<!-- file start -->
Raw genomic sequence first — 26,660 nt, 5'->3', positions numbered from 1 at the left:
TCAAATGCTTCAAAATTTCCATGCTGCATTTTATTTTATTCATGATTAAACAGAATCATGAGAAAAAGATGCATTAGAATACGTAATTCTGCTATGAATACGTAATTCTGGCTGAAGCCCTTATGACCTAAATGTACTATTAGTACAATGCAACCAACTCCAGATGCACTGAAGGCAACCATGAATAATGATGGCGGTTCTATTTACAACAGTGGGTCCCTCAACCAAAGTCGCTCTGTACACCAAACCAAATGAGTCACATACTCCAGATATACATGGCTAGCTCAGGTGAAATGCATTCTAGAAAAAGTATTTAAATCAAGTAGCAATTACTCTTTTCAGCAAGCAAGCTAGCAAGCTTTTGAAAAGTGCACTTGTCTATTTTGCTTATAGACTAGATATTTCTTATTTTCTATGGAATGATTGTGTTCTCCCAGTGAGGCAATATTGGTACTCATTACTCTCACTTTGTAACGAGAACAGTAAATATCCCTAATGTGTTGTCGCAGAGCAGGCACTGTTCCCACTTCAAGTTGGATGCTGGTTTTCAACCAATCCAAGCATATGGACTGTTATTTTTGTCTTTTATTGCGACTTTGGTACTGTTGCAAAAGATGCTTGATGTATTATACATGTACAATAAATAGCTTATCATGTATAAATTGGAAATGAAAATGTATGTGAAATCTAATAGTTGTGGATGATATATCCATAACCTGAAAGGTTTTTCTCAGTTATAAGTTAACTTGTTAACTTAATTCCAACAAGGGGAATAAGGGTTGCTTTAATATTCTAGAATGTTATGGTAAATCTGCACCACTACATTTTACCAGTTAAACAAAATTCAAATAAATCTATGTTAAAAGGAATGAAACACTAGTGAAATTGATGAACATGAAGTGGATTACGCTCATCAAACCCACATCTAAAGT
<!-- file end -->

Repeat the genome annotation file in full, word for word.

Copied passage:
Raw genomic sequence first — 26,660 nt, 5'->3', positions numbered from 1 at the left:
TCAAATGCTTCAAAATTTCCATGCTGCATTTTATTTTATTCATGATTAAACAGAATCATGAGAAAAAGATGCATTAGAATACGTAATTCTGCTATGAATACGTAATTCTGGCTGAAGCCCTTATGACCTAAATGTACTATTAGTACAATGCAACCAACTCCAGATGCACTGAAGGCAACCATGAATAATGATGGCGGTTCTATTTACAACAGTGGGTCCCTCAACCAAAGTCGCTCTGTACACCAAACCAAATGAGTCACATACTCCAGATATACATGGCTAGCTCAGGTGAAATGCATTCTAGAAAAAGTATTTAAATCAAGTAGCAATTACTCTTTTCAGCAAGCAAGCTAGCAAGCTTTTGAAAAGTGCACTTGTCTATTTTGCTTATAGACTAGATATTTCTTATTTTCTATGGAATGATTGTGTTCTCCCAGTGAGGCAATATTGGTACTCATTACTCTCACTTTGTAACGAGAACAGTAAATATCCCTAATGTGTTGTCGCAGAGCAGGCACTGTTCCCACTTCAAGTTGGATGCTGGTTTTCAACCAATCCAAGCATATGGACTGTTATTTTTGTCTTTTATTGCGACTTTGGTACTGTTGCAAAAGATGCTTGATGTATTATACATGTACAATAAATAGCTTATCATGTATAAATTGGAAATGAAAATGTATGTGAAATCTAATAGTTGTGGATGATATATCCATAACCTGAAAGGTTTTTCTCAGTTATAAGTTAACTTGTTAACTTAATTCCAACAAGGGGAATAAGGGTTGCTTTAATATTCTAGAATGTTATGGTAAATCTGCACCACTACATTTTACCAGTTAAACAAAATTCAAATAAATCTATGTTAAAAGGAATGAAACACTAGTGAAATTGATGAACATGAAGTGGATTACGCTCATCAAACCCACATCTAAAGT